Sexuality & Culture

, Volume 16, Issue 3, pp 209–229 | Cite as

Independent Female Escort’s Strategies for Coping with Sex Work Related Stigma

  • Juline A. KokenEmail author
Original Paper


Despite the reframing of ‘prostitution’ as ‘sex work’ in research and advocacy literature, the stigma associated with this activity persists. This study examines how independent female sex workers advertising online as “escorts” perceive and manage the stigma associated with their work, and how these coping strategies impact their personal relationships. Thirty escorts participated in semi-structured qualitative interviews; Goffman’s (1963) theory of stigma and information management strategies was used as a theoretical framework to guide the analysis of women’s experiences. Women who engaged in selective disclosure regarding sex work reported greater access to social support, while women who concealed their work from most people often reported feeling lonely and socially isolated. Escorts’ stigma coping strategies may have significant impact on their social relationships and access to social support.


Stigma Female escorts Sex workers Coping 



This project was funded through a Dissertation Research Grant by CHEST and Hunter College of the City University of New York. Additional funding for Dr. Koken was provided by the Behavioral Sciences Training in Drug Abuse Research Program sponsored by Public Health Solutions of New York City, and the National Development and Research Institutes, Inc. (NDRI), with funding from the National Institute on Drug Abuse (T32 DA07233). Points of view, opinions, and conclusions in this paper do not necessarily represent the official position of the U.S. Government, Public Health Solutions or National Development and Research Institutes. The author would like to thank Dr. Jeffrey Parsons and the anonymous reviewers who provided helpful feedback on earlier drafts of this manuscript. Also appreciated are the contributions of Kevicha Echols and Blair Morris for their assistance in the early stages of data coding. Finally, great thanks are due to the women who chose to participate in this study and share their perspectives.


  1. Benoit, C., Jansson, M., Millar, A., & Phillips, R. (2005). Community-academic research on hard-to-reach populations: Benefits and challenges. Qualitative Health Research, 15, 263–282.CrossRefGoogle Scholar
  2. Bernstein, E. (2007). Buying and selling the ‘girlfriend experience’: The social and subjective contours of market intimacy. In M. B. Padilla, J. S. Hirsch, M. Munoz-Laboy, R. E. Sember, & R. G. Parker (Eds.), Love and globalization: Transformations of intimacy in the contemporary world. Nashville, TN: Vanderbilt University Press.Google Scholar
  3. Brewis, J., & Linstead, S. (2000). ‘The worst thing is the screwing’ (1): Consumption and the management of identity in sex work. Gender, Work and Organization, 7, 84–97.Google Scholar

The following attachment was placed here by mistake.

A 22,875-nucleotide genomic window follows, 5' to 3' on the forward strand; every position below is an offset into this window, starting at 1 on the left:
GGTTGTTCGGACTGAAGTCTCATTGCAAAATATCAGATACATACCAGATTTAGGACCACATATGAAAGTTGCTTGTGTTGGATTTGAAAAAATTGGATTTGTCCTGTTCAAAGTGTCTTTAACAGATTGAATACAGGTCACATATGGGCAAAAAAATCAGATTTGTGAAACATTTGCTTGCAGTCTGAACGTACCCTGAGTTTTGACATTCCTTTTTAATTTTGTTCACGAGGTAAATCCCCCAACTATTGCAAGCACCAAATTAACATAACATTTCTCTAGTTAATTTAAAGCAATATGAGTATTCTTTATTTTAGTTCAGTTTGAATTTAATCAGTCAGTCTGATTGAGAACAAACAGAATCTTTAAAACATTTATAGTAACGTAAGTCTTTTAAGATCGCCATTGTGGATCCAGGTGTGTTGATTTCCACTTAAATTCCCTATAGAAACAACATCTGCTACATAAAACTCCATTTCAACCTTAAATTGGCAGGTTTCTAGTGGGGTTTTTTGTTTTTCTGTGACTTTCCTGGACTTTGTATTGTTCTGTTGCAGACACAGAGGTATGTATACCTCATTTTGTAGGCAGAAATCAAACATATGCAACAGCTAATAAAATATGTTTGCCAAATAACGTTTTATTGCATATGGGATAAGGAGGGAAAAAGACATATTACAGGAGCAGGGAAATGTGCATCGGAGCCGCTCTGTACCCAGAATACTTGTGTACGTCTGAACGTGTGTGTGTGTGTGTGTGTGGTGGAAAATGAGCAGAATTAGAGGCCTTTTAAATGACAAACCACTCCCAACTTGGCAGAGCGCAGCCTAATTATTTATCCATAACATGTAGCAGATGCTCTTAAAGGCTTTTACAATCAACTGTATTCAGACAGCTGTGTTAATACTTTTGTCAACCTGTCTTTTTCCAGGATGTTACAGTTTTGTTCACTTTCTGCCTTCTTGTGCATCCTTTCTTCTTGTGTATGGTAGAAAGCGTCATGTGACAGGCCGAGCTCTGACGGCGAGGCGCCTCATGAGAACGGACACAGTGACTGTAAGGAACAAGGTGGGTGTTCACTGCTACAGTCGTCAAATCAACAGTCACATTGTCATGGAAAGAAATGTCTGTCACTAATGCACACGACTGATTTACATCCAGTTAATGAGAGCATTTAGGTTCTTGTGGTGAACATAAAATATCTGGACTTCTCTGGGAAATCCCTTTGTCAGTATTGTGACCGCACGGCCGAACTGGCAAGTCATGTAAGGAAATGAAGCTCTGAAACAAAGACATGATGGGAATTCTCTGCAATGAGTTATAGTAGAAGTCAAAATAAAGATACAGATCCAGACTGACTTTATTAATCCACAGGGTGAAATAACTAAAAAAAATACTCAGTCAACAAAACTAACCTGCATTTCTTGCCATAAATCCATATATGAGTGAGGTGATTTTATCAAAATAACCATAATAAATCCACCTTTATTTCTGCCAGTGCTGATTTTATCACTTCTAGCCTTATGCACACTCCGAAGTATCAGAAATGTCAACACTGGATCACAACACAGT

4. Califia, P. (1988). Macho sluts. Los Angeles: Alyson Books.Google Scholar
  5. Carver, C. S. (2007). Stress, coping and health. In H. S. Friedman & R. Cohen Silver (Eds.), Foundations of health psychology. New York: Oxford University Press.Google Scholar
  6. Chapkis, W. (1997). Live sex acts: Women performing erotic labor. New York: Routledge.Google Scholar
  7. Cole, S. W., Kemeny, M. E., Taylor, S. E., & Visscher, B. R. (1996). Elevated physical health risk among gay men who conceal their homosexual identity. Health Psychology, 15, 243–251.CrossRefGoogle Scholar
  8. Ditmore, M. (2008). Sex work, trafficking: Understanding the difference. Reproductive Health, retrieved June 21, 2008, from
  9. Doezema, J. (2002). Who gets to choose? Coercion, consent, and the UN Trafficking Protocol. Gender & Development, 10, 20–27.Google Scholar
  10. Dworkin, A. (1997). Prostitution and male supremacy. In Life and death (pp. 139–151). New York: Free Press.Google Scholar
  11. Farley, M., Baral, I., Kiremire, M., & Sezgin, U. (1998). Prostitution in five countries: Violence and post-traumatic stress disorder. Feminism and Psychology, 8, 415–426. Google Scholar
  12. Fawkes, J. (2005). Sex working feminists and the politics of exclusion. Social Alternatives, 24, 22–23. Google Scholar
  13. Frable, D. E. S., Platt, L., & Hoey, S. (1998). Concealable stigmas and positive self perceptions: Feeling better around similar others. Journal of Personality and Social Psychology, 74, 909–922.CrossRefGoogle Scholar
  14. Goffman, E. (1963). Stigma: Notes on the management of spoiled identity. New York, NY: Simon & Schuster.Google Scholar
  15. Harcourt, C., O’Connor, J., Egger, S., Fairley, C. K., Wand, H., Chen, M. Y., et al. (2010). The decriminalization of prostitution is associated with better coverage of health promotion programs for sex workers. Australian and New Zealand Journal of Public Health, 34, 482–486.CrossRefGoogle Scholar
  16. Huebner, D. M., Davis, M. C., Nemeroff, C. J., & Aiken, L. S. (2002). The impact of internalized homophobia on HIV preventative interventions. American Journal of Community Psychology, 30, 327–347.CrossRefGoogle Scholar
  17. Katz, I. (1979). Some thoughts about the stigma notion. Personality and Social Psychology Bulletin, 5, 447–460.CrossRefGoogle Scholar
  18. Koken, J. A. (2010). The meaning of the ‘whore’: How feminist theories on prostitution shape research on female sex workers. In M. Ditmore, A. Levy, & A. Willman (Eds.), Sex work matters: Power and intimacy in the global sex industry. London: Zed Books.Google Scholar
  19. Koken, J. A., Bimbi, D. S., Parsons, J. T., & Halkitis, P. N. (2004). The experience of stigma in the lives of male internet escorts. Journal of Psychology and Human Sexuality, 16, 13–32.CrossRefGoogle Scholar
  20. Koken, J. A., Bimbi, D. S., & Parsons, J. T. (2009). Male and female escorts: A comparative analysis. In R. Weitzer (Ed.), Sex for sale prostitution, pornography and the sex industry (2nd ed.). London: Routledge.Google Scholar